Every year, nearly 3000 children and teens die from gunfire, and nearly 14,000 are injured.

Sunday, December 2, 2012

Washington state considers adding a child access protection law

The Washington State Legislature is considering the addition of a child access protection law, mandating safe storage of guns in homes with children, to reduce the number of shootings involving children getting their hands on unsecured firearms.

From an article:

Susie Tracy of the Washington State Medical Association said, “I think there is a lot of interest in the public in safeguarding our children, and we certainly encourage you to move forward in some manner to do that.” 
Some are pushing to require gun owners to use firearm locks and safe storage, an idea some lawmakers are already considering. 
“I’m all for using safety devices on firearms, that really ought to be much more strict,” Goodman said. 
But Brian Judy of the National Rifle Association said, “I have to ask again, why are we doing this for firearms? What’s the point?”

Obviously, the point is that, in many homes, guns are not secured away from children, and tragedies result.  But this doesn't sit well with the philosophy of the NRA that there should be no reasonable restraints of any kind with guns.

Here at the Kid Shootings blog, we have so far chronicled at least 278 unintentional shootings so far this year across the nation, most of which are due to children accessing guns.  We have also chronicled at least 131 cases where guns were taken by kids onto school property, 35 of which resulted in shootings.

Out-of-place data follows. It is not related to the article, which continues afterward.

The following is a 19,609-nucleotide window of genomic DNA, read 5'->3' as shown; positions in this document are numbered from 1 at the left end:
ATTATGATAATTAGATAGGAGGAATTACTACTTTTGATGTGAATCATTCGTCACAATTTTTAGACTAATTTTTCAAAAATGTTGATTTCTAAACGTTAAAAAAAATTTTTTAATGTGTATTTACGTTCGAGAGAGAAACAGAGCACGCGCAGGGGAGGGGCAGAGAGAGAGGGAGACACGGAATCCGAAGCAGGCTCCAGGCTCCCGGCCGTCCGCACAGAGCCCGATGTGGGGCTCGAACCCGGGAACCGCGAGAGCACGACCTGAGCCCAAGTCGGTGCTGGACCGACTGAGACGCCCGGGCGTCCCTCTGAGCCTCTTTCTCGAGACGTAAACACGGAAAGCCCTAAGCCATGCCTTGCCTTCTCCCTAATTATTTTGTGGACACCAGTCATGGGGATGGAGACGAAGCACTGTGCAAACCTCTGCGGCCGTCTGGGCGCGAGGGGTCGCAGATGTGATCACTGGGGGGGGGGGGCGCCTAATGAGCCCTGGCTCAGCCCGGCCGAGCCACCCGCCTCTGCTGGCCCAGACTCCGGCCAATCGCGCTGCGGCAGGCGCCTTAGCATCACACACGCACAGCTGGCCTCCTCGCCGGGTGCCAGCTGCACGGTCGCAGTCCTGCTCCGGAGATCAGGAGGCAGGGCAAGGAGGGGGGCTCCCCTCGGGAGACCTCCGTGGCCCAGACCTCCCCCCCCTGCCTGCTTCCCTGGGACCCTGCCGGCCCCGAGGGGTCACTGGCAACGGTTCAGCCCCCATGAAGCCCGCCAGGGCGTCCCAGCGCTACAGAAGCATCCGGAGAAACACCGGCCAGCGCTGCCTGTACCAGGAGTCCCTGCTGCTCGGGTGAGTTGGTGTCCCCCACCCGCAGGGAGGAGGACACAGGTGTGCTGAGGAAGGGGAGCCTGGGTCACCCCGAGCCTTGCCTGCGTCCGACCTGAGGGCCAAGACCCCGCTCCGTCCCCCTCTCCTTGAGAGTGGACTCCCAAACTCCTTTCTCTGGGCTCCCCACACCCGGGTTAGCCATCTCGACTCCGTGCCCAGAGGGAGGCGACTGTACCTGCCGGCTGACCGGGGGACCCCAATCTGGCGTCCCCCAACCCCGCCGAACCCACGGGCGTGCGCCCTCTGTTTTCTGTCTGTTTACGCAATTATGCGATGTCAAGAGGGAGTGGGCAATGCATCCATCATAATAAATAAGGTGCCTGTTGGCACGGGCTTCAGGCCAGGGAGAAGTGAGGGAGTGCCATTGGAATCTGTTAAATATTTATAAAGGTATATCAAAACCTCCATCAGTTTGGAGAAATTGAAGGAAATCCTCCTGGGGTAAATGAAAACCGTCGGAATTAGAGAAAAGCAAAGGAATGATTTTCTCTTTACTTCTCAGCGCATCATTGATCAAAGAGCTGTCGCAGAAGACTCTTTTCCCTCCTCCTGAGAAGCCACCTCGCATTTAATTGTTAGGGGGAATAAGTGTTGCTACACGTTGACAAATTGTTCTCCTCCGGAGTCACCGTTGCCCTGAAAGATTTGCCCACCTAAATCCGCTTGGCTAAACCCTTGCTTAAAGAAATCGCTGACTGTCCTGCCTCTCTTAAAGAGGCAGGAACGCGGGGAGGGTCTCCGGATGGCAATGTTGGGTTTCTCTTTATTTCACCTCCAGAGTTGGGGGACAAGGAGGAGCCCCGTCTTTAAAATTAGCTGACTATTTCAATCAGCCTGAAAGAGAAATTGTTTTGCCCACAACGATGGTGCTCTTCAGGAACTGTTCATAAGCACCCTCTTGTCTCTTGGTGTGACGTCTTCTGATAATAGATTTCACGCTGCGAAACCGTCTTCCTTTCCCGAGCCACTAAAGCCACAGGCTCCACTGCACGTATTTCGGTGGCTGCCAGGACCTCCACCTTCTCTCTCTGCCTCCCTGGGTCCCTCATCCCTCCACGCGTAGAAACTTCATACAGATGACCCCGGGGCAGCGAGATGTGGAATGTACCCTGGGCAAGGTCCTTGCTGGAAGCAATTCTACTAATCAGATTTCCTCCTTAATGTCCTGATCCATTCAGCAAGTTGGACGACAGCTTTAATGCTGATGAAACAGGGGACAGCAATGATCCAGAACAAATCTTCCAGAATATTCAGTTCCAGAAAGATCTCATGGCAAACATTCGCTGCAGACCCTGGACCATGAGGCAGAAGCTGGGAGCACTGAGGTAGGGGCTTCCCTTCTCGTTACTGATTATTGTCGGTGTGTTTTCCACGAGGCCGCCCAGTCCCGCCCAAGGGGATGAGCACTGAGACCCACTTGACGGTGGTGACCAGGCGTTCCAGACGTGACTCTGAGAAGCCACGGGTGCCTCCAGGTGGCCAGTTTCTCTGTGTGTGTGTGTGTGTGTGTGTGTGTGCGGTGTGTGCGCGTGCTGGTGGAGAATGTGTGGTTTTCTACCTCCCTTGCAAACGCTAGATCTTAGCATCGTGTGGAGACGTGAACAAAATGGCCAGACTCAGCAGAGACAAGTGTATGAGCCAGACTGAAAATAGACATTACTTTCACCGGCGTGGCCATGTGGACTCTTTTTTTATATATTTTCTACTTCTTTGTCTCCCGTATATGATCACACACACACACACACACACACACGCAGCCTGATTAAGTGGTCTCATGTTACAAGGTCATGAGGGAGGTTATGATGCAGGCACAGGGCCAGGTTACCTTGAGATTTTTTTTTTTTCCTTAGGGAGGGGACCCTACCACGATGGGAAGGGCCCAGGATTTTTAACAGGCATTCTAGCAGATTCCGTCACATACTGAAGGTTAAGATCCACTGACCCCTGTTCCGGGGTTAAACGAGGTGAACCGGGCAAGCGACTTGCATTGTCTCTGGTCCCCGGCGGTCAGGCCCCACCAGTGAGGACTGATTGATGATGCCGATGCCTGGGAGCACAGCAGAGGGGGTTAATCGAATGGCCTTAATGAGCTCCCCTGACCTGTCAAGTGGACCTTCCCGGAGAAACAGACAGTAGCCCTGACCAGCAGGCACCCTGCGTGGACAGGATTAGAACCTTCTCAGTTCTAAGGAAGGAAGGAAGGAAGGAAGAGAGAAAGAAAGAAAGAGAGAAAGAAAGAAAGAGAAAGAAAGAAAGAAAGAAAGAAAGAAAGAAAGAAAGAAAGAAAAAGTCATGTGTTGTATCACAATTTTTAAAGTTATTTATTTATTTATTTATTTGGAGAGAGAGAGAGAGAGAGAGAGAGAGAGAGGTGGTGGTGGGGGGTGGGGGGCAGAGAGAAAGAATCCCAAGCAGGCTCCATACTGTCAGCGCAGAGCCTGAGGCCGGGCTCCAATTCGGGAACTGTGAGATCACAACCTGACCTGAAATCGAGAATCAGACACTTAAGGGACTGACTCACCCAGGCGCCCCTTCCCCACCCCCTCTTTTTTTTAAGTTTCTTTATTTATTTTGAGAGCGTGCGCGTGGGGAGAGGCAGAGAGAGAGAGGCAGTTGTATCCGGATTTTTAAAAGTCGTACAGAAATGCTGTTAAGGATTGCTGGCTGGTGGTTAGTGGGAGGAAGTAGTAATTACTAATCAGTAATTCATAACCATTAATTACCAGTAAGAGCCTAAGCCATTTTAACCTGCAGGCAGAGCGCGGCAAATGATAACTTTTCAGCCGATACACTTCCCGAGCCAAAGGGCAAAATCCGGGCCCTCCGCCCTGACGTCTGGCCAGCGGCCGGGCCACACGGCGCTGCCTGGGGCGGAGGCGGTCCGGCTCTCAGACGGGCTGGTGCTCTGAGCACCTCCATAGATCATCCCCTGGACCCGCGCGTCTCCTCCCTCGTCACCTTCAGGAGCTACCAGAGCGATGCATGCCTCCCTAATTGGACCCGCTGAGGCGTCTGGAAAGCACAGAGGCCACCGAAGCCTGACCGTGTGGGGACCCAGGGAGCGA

As we detail on another pageChild Access Prevention (CAP) laws are common-sense legislation that require gun owners to store their weapons in such a way as to prevent access by minors without appropriate supervision.  As of 2008, 27 states and the District of Columbia had CAP laws, according to a Legal Community Against Violence February 2008 report.  At least three large cities also have CAP laws (Chicago, Cleveland, and Portland).  

  • In 12 states where CAP laws had been in effect for at least one year, unintentional firearm deaths fell by 23% from 1990-94 among children under 15 years old (Cummings, 1997).
  • CAP laws are correlated with reducing gun suicides among those aged 14 through 17 by 10.8%, and a reduction of 8.3% by anymethod (Webster, 2004).
  • CAP laws are correlated with a reduction of non-fatal gun injuries among both children and adults by 30-40% (DeSimone, 2005).
See our CAP Law page for more relevant statistics.

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